A personal look at the Apple ipod classic 120gb (review)

November 25th, 2008 No comments

I bought my new mp3 player just a few days ago. A brand new shiny (well until it was out of the box) Apple ipod classic 120gb (6th generation). I decided to purchase this music player because it is the only one that has a reasonable price, and it has a lot of capacity too. Where did all the other high capacity music players go? They all just got smaller it seems.

I want to use it to ferry my raw images from my DSLR between my PC at home, and the macs at college. So it had to be spacious. I’m not that much of an apple fan. I don’t think they really target power users, but keep everything as simple (yet sometimes very illogical) as possible. While this has it’s charms, it can be a pain when you just want that little bit extra. Nonetheless, I bought an ipod because I figured it also wouldn’t need any drivers on a mac or windows vista for the mass storage part. So it would fit my needs nicely.

My first impression was very good. It looks ok. It’s just the right size. Not too small and not too big. Flat enough to easily fit into a pocket. It’s not very light either, and that is a good thing. The construction of the ipod is very good. The housing is sturdy. It is very well built and it shows it. I wonder how those apple technicians open those ipods to swap out a battery, I can’t seem to find any screws or other means of opening it up.
I already dropped it once while it was playing music, from about 1,5 meters, not very high. But it is still working fine. I once crashed my zen touch of a stair while it was playing music. It landed on stone tiles. I raced down the stairs after it to see if it was fine. And it was. The aluminum back was dented pretty good, but the hard drive was fine. Those small hard drives can take pretty large G forces it seems. I can only hope the ipod classic will also withstand this kind of punishment. I don’t want to find out. But I think I’ll find out sooner or later anyway.

Cover flow is a nice feature, but doesn’t really help you navigate through your music if you’re looking for something. It’s actually pretty useless compared to the artist/album navigation screens. I really love that it displays all the cover art while playing songs or navigating lists though. I also noticed how quick the ipod is with responding to requests and loading the cover art.  While it wasn’t hard to be faster than my old creative zen touch, it’s still good.

The ipod has a few downsides as well. I’ve listed them below.

  • Itunes and the ipod crash consistently when I plug in my ipod and it is playing a song, or is paused (software version 2.0.1). Luckily apple doesn’t include a stop button on it’s products. I have to reset the ipod with hold on/off, menu+selector before it is usable again. I’ve filed an ipod issue through their feedback form. I hope they will listen and fix this.
  • Itunes doesn’t feature a library synchronizing feature. You know, one that syncs the library with file changes done outside of itunes. You have to use third party software for the synchronization of your file system and itunes (thanks iTLU, at least itunes is somewhat usable now!).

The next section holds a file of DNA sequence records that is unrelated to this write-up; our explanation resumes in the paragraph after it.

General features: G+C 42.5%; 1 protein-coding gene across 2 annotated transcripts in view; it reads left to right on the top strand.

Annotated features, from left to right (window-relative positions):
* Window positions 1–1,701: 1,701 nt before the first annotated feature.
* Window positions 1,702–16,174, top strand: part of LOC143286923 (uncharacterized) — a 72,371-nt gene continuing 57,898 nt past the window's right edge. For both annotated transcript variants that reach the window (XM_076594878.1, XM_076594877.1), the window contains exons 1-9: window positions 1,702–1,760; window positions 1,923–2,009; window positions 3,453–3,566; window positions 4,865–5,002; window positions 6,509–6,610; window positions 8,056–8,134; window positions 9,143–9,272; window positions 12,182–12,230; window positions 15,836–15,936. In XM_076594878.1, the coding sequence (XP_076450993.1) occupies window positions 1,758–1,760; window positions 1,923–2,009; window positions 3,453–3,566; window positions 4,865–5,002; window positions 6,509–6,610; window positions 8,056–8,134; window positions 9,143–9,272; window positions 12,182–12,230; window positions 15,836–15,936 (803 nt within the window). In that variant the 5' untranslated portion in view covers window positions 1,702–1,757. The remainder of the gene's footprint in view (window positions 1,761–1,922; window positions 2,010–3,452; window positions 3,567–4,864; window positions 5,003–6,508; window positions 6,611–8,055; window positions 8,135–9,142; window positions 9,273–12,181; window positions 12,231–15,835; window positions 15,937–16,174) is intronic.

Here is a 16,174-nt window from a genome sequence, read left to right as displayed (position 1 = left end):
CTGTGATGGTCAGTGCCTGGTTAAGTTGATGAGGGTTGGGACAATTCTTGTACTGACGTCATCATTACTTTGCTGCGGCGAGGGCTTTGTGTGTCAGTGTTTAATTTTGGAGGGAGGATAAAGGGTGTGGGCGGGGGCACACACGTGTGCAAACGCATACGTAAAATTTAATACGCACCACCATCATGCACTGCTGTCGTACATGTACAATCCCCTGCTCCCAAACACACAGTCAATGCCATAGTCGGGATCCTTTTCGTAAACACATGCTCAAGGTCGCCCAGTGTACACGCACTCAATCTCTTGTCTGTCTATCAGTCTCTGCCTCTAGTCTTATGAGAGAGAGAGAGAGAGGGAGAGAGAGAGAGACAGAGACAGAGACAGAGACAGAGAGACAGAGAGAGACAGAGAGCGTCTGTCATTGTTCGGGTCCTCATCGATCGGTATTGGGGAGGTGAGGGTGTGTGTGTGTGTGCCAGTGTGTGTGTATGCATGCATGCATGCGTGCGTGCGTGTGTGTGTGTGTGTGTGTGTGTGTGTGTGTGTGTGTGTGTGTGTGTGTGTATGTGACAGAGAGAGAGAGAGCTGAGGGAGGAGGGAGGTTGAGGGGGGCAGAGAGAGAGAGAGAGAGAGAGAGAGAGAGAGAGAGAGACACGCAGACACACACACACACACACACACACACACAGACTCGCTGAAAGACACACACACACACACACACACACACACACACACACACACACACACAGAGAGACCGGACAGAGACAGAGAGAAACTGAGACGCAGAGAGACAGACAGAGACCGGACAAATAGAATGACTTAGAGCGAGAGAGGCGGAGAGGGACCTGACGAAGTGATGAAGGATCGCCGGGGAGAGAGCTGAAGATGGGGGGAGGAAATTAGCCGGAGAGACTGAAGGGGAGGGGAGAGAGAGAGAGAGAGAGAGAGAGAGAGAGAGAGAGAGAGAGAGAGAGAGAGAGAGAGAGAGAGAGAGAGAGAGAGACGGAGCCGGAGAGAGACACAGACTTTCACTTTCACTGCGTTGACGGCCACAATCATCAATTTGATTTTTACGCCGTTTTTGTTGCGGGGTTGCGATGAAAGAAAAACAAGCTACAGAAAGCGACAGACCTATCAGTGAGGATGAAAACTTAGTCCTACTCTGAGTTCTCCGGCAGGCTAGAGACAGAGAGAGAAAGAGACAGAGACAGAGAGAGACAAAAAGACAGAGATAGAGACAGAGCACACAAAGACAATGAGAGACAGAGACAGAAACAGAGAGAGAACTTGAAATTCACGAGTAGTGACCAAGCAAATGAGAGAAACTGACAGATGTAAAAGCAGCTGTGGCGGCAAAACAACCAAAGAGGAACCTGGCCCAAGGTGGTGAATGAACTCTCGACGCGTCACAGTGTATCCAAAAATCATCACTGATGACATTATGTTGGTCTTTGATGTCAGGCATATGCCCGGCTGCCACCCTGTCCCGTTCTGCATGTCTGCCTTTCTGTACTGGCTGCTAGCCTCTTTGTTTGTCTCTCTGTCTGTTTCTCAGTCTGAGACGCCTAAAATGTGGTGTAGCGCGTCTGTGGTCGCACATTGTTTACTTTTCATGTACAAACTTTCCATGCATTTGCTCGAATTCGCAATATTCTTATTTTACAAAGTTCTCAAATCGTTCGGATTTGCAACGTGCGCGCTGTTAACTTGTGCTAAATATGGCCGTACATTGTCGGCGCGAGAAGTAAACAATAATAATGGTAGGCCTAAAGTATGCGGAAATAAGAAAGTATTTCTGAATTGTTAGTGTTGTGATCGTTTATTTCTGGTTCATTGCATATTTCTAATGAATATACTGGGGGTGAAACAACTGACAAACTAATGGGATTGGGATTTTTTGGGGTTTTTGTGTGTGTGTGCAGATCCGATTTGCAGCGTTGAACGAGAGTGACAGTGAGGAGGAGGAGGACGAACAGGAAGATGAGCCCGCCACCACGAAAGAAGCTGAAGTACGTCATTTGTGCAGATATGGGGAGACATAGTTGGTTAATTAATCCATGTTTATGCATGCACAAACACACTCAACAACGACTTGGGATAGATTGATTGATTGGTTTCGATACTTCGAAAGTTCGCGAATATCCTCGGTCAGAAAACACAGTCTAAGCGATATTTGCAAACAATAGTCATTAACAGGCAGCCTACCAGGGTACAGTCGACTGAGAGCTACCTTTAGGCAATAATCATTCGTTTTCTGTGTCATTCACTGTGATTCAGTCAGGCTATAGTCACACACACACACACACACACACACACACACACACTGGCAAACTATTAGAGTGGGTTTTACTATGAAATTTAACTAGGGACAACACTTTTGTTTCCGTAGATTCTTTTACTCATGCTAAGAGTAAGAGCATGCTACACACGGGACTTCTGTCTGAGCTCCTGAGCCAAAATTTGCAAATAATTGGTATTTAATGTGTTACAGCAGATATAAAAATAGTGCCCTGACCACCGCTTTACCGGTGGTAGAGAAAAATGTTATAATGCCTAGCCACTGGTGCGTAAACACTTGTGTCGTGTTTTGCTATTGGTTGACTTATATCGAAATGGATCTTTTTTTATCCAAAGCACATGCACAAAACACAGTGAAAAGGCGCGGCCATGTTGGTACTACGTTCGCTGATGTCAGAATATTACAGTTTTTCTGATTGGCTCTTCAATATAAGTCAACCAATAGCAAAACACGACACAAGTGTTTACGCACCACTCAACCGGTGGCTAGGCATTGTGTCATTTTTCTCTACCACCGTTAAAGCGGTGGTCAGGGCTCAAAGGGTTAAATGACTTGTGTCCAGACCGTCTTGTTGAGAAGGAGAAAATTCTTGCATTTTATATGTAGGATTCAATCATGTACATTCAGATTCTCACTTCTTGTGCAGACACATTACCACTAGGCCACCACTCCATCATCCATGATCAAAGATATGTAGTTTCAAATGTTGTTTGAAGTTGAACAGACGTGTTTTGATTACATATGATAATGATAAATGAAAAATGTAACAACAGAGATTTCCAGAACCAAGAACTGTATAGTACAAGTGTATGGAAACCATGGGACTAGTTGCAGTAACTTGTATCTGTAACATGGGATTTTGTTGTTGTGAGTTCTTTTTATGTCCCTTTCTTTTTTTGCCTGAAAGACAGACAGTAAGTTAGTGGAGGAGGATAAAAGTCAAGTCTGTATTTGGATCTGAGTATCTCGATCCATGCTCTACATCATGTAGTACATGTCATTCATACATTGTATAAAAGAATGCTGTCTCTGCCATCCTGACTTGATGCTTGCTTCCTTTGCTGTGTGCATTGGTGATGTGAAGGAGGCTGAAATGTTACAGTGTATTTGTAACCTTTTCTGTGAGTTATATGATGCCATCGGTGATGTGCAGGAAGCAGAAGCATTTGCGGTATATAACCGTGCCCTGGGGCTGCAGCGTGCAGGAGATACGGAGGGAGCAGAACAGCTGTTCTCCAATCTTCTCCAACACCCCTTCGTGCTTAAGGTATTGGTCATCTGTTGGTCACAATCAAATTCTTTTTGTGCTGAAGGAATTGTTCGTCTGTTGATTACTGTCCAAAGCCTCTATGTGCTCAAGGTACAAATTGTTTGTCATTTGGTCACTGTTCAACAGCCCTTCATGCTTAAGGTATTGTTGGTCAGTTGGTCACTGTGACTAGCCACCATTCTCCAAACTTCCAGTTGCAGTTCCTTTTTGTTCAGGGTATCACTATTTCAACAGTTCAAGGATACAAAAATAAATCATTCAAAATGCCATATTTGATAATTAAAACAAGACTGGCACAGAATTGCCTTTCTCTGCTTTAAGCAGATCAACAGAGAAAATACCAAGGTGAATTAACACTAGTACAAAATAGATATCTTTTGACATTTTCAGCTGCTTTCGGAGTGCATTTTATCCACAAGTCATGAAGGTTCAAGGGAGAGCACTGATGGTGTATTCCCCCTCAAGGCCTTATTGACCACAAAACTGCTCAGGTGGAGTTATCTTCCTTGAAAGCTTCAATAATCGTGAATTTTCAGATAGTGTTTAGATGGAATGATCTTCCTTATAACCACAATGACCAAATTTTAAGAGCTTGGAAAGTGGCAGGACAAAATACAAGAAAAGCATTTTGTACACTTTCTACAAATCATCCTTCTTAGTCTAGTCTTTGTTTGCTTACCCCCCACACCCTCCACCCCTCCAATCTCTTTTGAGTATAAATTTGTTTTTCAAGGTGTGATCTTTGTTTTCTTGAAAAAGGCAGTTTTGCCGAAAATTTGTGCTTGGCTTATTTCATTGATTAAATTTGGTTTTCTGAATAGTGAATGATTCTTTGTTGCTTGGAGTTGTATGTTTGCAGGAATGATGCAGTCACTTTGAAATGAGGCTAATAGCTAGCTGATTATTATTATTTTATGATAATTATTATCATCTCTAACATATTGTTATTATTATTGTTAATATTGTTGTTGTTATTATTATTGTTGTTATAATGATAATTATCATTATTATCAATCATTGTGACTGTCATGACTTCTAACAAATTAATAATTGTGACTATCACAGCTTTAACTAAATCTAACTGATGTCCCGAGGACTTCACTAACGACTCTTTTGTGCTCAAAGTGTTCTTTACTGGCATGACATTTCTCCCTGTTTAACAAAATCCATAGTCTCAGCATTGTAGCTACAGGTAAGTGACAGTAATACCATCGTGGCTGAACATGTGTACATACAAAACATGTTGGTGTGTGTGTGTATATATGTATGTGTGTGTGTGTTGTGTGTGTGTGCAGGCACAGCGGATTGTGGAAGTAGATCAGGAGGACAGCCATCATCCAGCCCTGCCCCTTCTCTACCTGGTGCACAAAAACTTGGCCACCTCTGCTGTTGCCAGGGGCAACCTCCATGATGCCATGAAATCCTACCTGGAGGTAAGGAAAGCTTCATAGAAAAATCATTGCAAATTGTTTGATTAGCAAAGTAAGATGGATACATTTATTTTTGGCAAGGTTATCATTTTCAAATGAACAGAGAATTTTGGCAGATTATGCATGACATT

• Where did the Californian design go?

    Where did the Californian design go?

    The back of the ipod has a too shiny and polished finish. I scratched it the first time I put it on a table. Also grease from your hands stick on the finish, and the designed in California (assembled in china) just looks like it has been assembled in a deep fryer instead. Some people use those ipod “socks” and other protective sleeves. But my opinion is that it’s just a device to be used, not admired and taken care of like an egg (other people will certainly disagree with me on this point). The front finish (aluminum) is fine though. I think they should have used that on the back part as well.

  • The click wheel does not work with gloves on. Nice in the winter, freeze your hands off when you want to adjust the volume or want to listen to something different.
  • Itunes doesn’t use replay gain, but has it’s own format and tags for loudness normalisation.
  • Itunes has its own ID3 tags to store certain parameters. So I had to do a lot of re tagging.
I still have to buy a dock for it, I’m sure it will be very useful. But I’m a bit disappointed that you can’t select a cable with it. I don’t want to disassemble the dock every time I want to take my ipod to college to transfer pictures. You’ll have to buy it separately for 15 euros, thats almost half the price of the dock and remote. A bit much for a little cable. I bet the cable is also designed in California.
I’m very happy with my new ipod, but I do think apple dropped the ball on a few features that foobar2000 for instance, does have. They are also a bit cocky by wanting users to use just one (their) application instead of multiple (the synchronising issue and mandatory use of itunes). But I think that is the apple and power users thing again. Or they might be trying to sell more than one device.
Maybe I’ll consider buying a macbook somewhere in the future, if they are just as sturdy as the ipod. Maybe they are, with the new one’s cover made out of one piece of aluminum. I just hate it when plastic creaks with protest when I pick up a laptop. I will certainly have to get used to it after working on PCs with windows and linux on them for many years. But working on them at college certainly helps. The educational discounts are also very attractive.